• August 4, 2012
    pcw2727
    I kind of like the name Squick Herring. Could ad a note "derived from the term Red Herring not related to With This Herring"

    Hmm TMI Alibi is also good cause it rhymes
  • August 4, 2012
    IsaacSapphire
    I don't much like Squick Herring, if only because I find actual herrings kind of squicky. And the rhyming is a definite bonus with TMI Alibi.

    Real Life: This was a factor in the Lizzie Borden murder trial. She said that bloody cloths that a witness had seen had been menstrual cloths (they didn't have disposable feminine products back then) and everybody involved with the trial all got squicked out over this discussion of menstruation and decided to just accept that explanation and move on so they wouldn't have to hear about it anymore.
  • August 4, 2012
    randomsurfer
    The Simpsons: Principal Skinner counters the charge that he and Mrs. Krabappel were having sex in the janitor's closet [[hottip:*:they really weren't, they were just making out]] by telling everyone he's a virgin.
    Superintendent Chalmers: Well, it's clear you've been falsely accused. Because no one, anywhere, ever, would pretend to be a 44-year-old virgin.
  • August 4, 2012
    Rognik
    The webcomic Menage a 3 lampshades this trope, when giving Gary an excuse not to go into work one day, by giving a very descriptive yet squick explanation. He gets caught by the end of the story arc, though.
  • August 5, 2012
    pcw2727
    ^^ That's not an example because it was actually true.
  • August 6, 2012
    randomsurfer
    ^I'm not convinced it was "actually true." Although it is true to his character, we don't know that for a fact; if nothing else, the 20ish years Skinner spent as Armin Tamzarian left him plenty of time for making whoopie with easy girls before he became Seymour Skinner. Also, after everyone leaves Skinner & Mrs. K give each other a "can you believe they fell for that??" look.
  • August 6, 2012
    LordCirce
    I totally support the name TMI Alibi. It is much better than my idea of Squick Herring.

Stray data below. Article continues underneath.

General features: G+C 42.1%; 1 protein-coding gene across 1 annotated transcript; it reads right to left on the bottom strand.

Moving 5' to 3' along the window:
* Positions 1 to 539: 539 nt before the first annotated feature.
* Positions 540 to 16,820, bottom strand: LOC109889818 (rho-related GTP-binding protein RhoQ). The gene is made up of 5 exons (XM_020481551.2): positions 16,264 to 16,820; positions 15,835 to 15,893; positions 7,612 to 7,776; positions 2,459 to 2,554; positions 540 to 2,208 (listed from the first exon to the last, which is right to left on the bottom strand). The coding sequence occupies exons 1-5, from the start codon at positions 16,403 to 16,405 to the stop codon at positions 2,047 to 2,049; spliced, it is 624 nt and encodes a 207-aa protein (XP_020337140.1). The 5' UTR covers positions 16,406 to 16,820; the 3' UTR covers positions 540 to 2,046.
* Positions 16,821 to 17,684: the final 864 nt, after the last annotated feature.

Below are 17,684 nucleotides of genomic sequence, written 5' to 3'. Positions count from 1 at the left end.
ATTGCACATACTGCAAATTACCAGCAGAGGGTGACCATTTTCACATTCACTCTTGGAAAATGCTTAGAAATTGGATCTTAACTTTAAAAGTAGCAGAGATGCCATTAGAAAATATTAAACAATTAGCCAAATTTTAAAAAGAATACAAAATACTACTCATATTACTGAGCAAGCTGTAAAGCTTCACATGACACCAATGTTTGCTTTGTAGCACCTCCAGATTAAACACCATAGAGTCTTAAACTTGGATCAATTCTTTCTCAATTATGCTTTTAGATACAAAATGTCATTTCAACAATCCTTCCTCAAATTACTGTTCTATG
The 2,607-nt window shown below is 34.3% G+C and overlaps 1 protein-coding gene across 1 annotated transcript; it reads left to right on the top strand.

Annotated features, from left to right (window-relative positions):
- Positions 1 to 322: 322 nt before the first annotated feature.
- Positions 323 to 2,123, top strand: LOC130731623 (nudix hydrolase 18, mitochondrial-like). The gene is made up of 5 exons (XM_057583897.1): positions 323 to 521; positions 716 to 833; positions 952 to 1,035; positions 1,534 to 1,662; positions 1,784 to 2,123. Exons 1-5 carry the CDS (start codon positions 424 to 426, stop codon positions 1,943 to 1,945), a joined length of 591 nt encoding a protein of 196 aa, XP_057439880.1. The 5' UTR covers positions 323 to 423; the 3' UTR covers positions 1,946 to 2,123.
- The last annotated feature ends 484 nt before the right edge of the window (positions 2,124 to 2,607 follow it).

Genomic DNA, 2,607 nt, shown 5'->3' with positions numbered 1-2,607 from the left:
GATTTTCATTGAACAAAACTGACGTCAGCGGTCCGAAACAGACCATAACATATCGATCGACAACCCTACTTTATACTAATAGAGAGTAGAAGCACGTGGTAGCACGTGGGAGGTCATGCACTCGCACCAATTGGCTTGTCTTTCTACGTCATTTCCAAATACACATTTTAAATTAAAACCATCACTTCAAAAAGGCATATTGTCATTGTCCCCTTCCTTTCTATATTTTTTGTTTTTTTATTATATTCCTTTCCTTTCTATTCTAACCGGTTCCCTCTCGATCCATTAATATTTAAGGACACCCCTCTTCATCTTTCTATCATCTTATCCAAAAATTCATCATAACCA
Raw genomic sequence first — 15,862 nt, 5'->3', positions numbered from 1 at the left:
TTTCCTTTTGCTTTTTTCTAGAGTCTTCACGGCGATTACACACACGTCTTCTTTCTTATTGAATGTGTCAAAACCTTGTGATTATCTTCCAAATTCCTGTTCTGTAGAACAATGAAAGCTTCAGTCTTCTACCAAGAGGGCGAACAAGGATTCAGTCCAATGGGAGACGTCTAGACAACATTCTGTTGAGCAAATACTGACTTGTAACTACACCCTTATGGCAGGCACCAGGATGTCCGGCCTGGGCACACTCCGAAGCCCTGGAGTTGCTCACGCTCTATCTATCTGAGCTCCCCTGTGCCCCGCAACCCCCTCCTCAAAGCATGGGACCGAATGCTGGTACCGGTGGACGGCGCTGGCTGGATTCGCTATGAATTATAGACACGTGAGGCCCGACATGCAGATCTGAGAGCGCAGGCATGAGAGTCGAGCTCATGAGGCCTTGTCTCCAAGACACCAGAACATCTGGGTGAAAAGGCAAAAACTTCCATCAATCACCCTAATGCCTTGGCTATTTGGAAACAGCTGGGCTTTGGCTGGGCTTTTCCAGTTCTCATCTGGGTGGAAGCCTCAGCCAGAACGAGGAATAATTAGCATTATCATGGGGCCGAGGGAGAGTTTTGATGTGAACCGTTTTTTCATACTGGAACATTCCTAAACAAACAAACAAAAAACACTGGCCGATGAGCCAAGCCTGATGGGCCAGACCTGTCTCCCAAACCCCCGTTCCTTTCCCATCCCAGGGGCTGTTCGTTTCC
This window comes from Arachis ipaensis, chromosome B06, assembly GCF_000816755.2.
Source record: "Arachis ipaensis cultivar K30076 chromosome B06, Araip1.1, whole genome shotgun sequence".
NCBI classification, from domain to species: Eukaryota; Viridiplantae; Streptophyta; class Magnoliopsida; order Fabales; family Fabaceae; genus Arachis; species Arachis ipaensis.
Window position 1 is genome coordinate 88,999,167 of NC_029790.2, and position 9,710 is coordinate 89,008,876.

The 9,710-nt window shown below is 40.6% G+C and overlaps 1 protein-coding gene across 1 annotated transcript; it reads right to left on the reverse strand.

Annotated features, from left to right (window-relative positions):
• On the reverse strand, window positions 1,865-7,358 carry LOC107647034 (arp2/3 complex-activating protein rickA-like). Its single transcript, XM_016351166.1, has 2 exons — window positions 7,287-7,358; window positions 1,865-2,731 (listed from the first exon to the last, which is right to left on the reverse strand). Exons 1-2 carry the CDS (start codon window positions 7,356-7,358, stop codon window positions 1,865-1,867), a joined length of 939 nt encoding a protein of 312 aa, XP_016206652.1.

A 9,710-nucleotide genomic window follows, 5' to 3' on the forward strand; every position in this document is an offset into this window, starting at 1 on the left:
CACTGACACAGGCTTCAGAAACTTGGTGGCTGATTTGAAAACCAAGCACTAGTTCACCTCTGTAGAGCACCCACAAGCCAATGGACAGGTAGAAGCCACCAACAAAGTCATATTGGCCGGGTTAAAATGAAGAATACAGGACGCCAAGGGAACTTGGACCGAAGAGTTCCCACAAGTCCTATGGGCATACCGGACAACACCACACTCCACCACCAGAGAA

• August 6, 2012
    spideydude
    In The Bible, Jacob and Rachel flee from Rachel's father Laban, stealing some of his household idols as they go. Laban catches up to them and demands to search their tents for the idols. Rachel sits on top of them and when Laban gets to her tent and tells her to move, she claims that "the manner of women" is upon her, so she can't get up. Laban believes her and leaves.
  • August 7, 2012
    DaibhidC
    • In one Order Of The Stick strip, Haley has a huge sack, and claims she didn't find any treasure. When Roy asks what's in the sack, she replies "Feminine products". Roy decides to leave it there.
  • August 9, 2012
    CrankyStorming
    I don't get the title. As someone looking at this page after it's launched, all it does is remind me of a Saturday morning childrens block from a few years ago, which I am not familiar with and assume does not provide an example, else it would have been listed.
  • August 9, 2012
    Rognik
    ^TMI is common internet lingo for "Too Much Information". In other words, a person gives far too much information, generally of a personal nature. I think the old title was "Squick Alibi", if that gives you a better sense of it.
  • August 9, 2012
    malonkey1
    You know, if it dates back to Jacob and Rachel The Bible, it would qualify for Older Than Dirt.
  • August 9, 2012
    rodneyAnonymous
    ^^ TMI is not "internet lingo" tho
  • August 10, 2012
    bulmabriefs144
    Let's also include examples where the alibi is actually a real one, not just a cover story. An alibi does not mean a lie (*cough*pcw2727*cough*), it means are place or reason, that puts you other than the scene of the crime. Also, I doubt it's tropeable if we only stick to examples that aren't true. Which means it probably needs a new description.

    This happens all the time in Castle.
  • August 10, 2012
    Tiiba
    This Internet lingo is not common enough for me to have ever heard it. And there's nothing wrong with the old name, "squick alibi".
  • August 10, 2012
    rodneyAnonymous
    Someone not having heard of it doesn't make it bad, and TMI Alibi sounds better than that does.
  • August 11, 2012
    pcw2727
    ^^^^ It's clearly quite tropable when only lies are considered since we have quite a few already. By your definition most of these aren't actually alibis they're just lies to cover things up. How about just TMI Lie?
  • August 11, 2012
    captainsandwich
    I think the formatting needs work before we launch it.
  • August 12, 2012
    pcw2727
    If anyone wants to jump in and format it be my guest. I'm not up on all my text codes and such.
  • August 15, 2012
    pcw2727
    mother f-
  • August 16, 2012
    lu127
    You shouldn't have launched this. It's full of bad formatting, spelling errors and there's disagreement over the name.

Three days must pass before this YKTTW is Launchworthy or Discardable

http://tvtropes.org/pmwiki/discussion.php?id=oyqeeu7eft76tymnc6diq7uo